10 Reasons Why Potatoes are the Easiest Crop to Grow

Here’s why I’m convinced potatoes are one of the best crops to grow.

Potatoes can be Panted Before Other Crops

Potatoes can be planted months before crops like beans and tomatoes. You can get done with planting potatoes well before there are any other garden chores to worry about. By planting early, you actually have time later to keep up with the weeds, and with all the other crops in the garden.

I plant potatoes between March and May but can plant much else until almost June for fear of frost. Young potatoes can take a frost just fine. If I cover them with 6-inches of straw, I can plant potatoes at least 2 months before the last frost date, and they’ll be knee-high by June.

PLanting early also gives them a huge headstart against the weeds. there will be a lot fewer weeds sprouting because the potato plants overshade the soil so well.

They Don’t Need Pollination

Potatoes don’t care about pollination. Even in small gardens with few pollinators, potatoes will do just fine. I’ve grown a 50×50 foot patch of corn that pollinated very poorly, resulting in a very poor yield. I’ve had pumpkins that didn’t grow because the winter killed off local bee hives. The potatoes still did great.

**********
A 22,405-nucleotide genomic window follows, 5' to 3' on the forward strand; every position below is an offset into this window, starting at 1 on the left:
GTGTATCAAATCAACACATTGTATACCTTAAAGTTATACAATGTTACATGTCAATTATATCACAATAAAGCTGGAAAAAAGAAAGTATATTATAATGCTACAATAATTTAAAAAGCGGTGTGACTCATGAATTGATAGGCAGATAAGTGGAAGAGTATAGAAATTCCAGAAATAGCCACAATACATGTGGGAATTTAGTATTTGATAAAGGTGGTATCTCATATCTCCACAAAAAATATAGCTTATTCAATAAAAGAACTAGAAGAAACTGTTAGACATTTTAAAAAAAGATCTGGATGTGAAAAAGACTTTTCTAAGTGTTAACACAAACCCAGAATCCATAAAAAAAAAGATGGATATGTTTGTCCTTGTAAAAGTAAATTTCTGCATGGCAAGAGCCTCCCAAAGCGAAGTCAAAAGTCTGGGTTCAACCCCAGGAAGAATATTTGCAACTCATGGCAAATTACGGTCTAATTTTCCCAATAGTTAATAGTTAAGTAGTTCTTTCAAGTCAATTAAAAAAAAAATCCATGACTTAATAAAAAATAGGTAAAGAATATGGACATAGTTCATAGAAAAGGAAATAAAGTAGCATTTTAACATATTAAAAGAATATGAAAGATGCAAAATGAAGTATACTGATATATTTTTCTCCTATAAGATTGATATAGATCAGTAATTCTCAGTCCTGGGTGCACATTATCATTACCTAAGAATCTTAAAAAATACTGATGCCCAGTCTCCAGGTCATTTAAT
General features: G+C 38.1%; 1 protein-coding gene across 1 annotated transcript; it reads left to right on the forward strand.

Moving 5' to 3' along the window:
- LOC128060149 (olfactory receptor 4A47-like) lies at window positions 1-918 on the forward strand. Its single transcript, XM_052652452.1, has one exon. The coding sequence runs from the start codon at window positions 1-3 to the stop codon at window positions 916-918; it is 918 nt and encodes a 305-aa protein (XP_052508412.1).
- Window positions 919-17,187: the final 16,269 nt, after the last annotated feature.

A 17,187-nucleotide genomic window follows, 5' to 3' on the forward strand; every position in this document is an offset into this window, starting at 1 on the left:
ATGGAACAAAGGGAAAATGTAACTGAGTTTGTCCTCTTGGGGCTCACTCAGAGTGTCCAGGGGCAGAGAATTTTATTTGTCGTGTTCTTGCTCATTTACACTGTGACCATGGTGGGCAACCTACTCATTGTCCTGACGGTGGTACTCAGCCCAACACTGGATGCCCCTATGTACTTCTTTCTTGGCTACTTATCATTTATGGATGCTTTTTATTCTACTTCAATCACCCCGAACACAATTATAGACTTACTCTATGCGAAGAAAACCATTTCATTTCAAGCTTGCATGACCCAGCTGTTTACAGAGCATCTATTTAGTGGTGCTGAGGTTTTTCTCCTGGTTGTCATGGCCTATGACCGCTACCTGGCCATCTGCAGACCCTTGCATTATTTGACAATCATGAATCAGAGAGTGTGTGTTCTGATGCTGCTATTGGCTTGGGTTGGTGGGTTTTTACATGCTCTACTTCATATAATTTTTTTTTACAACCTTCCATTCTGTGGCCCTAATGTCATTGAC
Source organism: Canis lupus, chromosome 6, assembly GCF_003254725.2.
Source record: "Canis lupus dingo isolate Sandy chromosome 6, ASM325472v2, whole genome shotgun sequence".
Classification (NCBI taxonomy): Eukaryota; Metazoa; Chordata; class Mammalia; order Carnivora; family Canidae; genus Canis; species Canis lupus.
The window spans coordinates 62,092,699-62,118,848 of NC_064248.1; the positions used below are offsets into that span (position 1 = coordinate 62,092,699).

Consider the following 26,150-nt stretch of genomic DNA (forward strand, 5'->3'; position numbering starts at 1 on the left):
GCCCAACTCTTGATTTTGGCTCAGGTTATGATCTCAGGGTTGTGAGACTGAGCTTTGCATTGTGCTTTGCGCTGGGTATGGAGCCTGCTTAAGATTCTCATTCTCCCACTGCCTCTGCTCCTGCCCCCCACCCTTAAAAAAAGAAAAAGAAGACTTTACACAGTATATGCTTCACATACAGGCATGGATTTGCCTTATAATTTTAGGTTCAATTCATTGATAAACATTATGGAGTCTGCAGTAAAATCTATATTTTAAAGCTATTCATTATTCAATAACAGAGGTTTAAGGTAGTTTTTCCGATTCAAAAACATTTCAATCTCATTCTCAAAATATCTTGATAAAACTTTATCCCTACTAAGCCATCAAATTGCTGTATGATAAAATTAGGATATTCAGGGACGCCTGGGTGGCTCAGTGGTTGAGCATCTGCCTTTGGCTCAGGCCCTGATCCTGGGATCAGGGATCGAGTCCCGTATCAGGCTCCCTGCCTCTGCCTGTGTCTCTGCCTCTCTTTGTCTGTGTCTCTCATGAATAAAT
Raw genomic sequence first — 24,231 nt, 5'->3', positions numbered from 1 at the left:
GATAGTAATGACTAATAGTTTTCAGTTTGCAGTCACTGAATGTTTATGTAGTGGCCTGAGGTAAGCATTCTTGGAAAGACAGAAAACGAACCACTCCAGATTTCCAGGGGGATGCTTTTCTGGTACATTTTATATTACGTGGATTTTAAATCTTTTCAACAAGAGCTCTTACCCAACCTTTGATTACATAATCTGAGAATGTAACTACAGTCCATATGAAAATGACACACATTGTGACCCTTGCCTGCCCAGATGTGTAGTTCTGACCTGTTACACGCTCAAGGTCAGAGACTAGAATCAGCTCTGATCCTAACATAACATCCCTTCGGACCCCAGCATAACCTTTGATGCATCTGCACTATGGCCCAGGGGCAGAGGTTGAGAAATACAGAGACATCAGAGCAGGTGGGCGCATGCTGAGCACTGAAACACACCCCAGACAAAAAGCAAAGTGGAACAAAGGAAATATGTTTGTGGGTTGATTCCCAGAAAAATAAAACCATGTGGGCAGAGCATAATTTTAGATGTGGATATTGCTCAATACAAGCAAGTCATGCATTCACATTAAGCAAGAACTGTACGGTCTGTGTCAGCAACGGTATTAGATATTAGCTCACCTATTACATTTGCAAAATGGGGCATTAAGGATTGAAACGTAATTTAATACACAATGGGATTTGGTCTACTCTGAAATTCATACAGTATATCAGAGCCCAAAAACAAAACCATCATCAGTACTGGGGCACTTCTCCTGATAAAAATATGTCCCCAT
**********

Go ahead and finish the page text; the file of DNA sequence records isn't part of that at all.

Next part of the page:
Insects may not come around at the right time or the wind might not do its pollinating work. If you happen to get bad seeds or you plant them at uneven depths, other crops may not pollinate well and you’ll have a poor harvest. But potatoes will do just fine.

POtatoes are half-grown when the blossoms fall off. Young potatoes are tender and fine for eating

They can be Harvested Early

Potatoes can be harvested early and still be very good potatoes. Sometimes called new potatoes, early harvested potatoes are ready to wash and cook. They are very soft and tender. Early-harvested potatoes are harvested at least a month early and fetch a premium market price.

Potatoes can be harvested as early as June. In many areas, you can fall plant potatoes, overwinter them, and get a late-spring harvest. Early-spring planted potatoes are ready for harvest one to two months before the main harvest season.

Potatoes Have High Yields

Potatoes can harvest 3-6 pounds per plant, depending on the variety. A 10-foot row can yield up to 60 pounds of mature potatoes. That’s more food than any other high-calorie crop. A single potato plant can produce over 2,000 calories.

Potatoes are planted a foot apart, which maximizes garden space. A 100-foot row holds 100 plants. That’s enough for a hefty family-sized serving every day for three months. There’s a reason so many early settlers grew and lived off potatoes.

They can be Harvested a Month After Maturing

Potatoes don’t have to be harvested at a certain time. They won’t get overripe or go bad if you don’t get to them for a while. Potatoes can actually be harvested a month early or a month late without trouble. They’re still edible potatoes. In fact, potatoes can be left in the ground until just before a hard freeze.

That’s what I love best about potatoes. I get very busy around harvest time. I’ll often leave the potatoes until there’s not much else going on. They can mature in the summer and stay in the dirt through fall with minimal loss. I may see a few with bug damage, but that’s all.

There are over 4 pounds of potatoes on this plant, and they’re still growing.